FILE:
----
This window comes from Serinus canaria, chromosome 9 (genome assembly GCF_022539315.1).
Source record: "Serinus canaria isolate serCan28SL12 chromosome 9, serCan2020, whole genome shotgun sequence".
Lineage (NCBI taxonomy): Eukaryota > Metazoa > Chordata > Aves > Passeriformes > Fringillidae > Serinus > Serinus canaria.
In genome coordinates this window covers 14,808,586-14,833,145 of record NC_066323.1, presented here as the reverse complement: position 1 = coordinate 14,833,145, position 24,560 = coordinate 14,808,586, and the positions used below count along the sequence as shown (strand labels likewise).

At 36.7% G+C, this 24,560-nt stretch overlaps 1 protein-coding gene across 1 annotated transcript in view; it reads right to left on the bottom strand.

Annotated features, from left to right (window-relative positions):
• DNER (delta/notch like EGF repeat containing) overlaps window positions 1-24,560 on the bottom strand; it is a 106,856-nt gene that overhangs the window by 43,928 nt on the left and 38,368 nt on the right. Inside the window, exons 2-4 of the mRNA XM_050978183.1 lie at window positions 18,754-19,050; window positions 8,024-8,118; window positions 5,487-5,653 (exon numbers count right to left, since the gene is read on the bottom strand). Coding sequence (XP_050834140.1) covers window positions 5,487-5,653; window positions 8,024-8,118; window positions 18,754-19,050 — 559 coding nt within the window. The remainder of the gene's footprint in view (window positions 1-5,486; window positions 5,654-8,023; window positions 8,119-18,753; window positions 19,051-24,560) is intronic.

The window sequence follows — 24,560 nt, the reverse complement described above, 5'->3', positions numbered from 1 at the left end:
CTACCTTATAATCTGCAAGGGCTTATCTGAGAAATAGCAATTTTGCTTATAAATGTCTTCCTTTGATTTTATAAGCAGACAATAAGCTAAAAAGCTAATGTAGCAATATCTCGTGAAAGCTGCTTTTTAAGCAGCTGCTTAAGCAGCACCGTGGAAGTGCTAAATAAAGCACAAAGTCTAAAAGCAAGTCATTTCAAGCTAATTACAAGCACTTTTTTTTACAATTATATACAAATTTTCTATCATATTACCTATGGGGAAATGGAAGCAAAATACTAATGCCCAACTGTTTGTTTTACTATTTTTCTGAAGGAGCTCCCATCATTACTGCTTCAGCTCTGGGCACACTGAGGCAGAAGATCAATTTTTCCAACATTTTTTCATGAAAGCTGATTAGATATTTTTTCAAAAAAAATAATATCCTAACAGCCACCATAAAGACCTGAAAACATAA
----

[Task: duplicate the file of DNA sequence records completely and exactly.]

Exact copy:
This window comes from Serinus canaria, chromosome 9 (genome assembly GCF_022539315.1).
Source record: "Serinus canaria isolate serCan28SL12 chromosome 9, serCan2020, whole genome shotgun sequence".
Lineage (NCBI taxonomy): Eukaryota > Metazoa > Chordata > Aves > Passeriformes > Fringillidae > Serinus > Serinus canaria.
In genome coordinates this window covers 14,808,586-14,833,145 of record NC_066323.1, presented here as the reverse complement: position 1 = coordinate 14,833,145, position 24,560 = coordinate 14,808,586, and the positions used below count along the sequence as shown (strand labels likewise).

At 36.7% G+C, this 24,560-nt stretch overlaps 1 protein-coding gene across 1 annotated transcript in view; it reads right to left on the bottom strand.

Annotated features, from left to right (window-relative positions):
• DNER (delta/notch like EGF repeat containing) overlaps window positions 1-24,560 on the bottom strand; it is a 106,856-nt gene that overhangs the window by 43,928 nt on the left and 38,368 nt on the right. Inside the window, exons 2-4 of the mRNA XM_050978183.1 lie at window positions 18,754-19,050; window positions 8,024-8,118; window positions 5,487-5,653 (exon numbers count right to left, since the gene is read on the bottom strand). Coding sequence (XP_050834140.1) covers window positions 5,487-5,653; window positions 8,024-8,118; window positions 18,754-19,050 — 559 coding nt within the window. The remainder of the gene's footprint in view (window positions 1-5,486; window positions 5,654-8,023; window positions 8,119-18,753; window positions 19,051-24,560) is intronic.

The window sequence follows — 24,560 nt, the reverse complement described above, 5'->3', positions numbered from 1 at the left end:
CTACCTTATAATCTGCAAGGGCTTATCTGAGAAATAGCAATTTTGCTTATAAATGTCTTCCTTTGATTTTATAAGCAGACAATAAGCTAAAAAGCTAATGTAGCAATATCTCGTGAAAGCTGCTTTTTAAGCAGCTGCTTAAGCAGCACCGTGGAAGTGCTAAATAAAGCACAAAGTCTAAAAGCAAGTCATTTCAAGCTAATTACAAGCACTTTTTTTTACAATTATATACAAATTTTCTATCATATTACCTATGGGGAAATGGAAGCAAAATACTAATGCCCAACTGTTTGTTTTACTATTTTTCTGAAGGAGCTCCCATCATTACTGCTTCAGCTCTGGGCACACTGAGGCAGAAGATCAATTTTTCCAACATTTTTTCATGAAAGCTGATTAGATATTTTTTCAAAAAAAATAATATCCTAACAGCCACCATAAAGACCTGAAAACATAA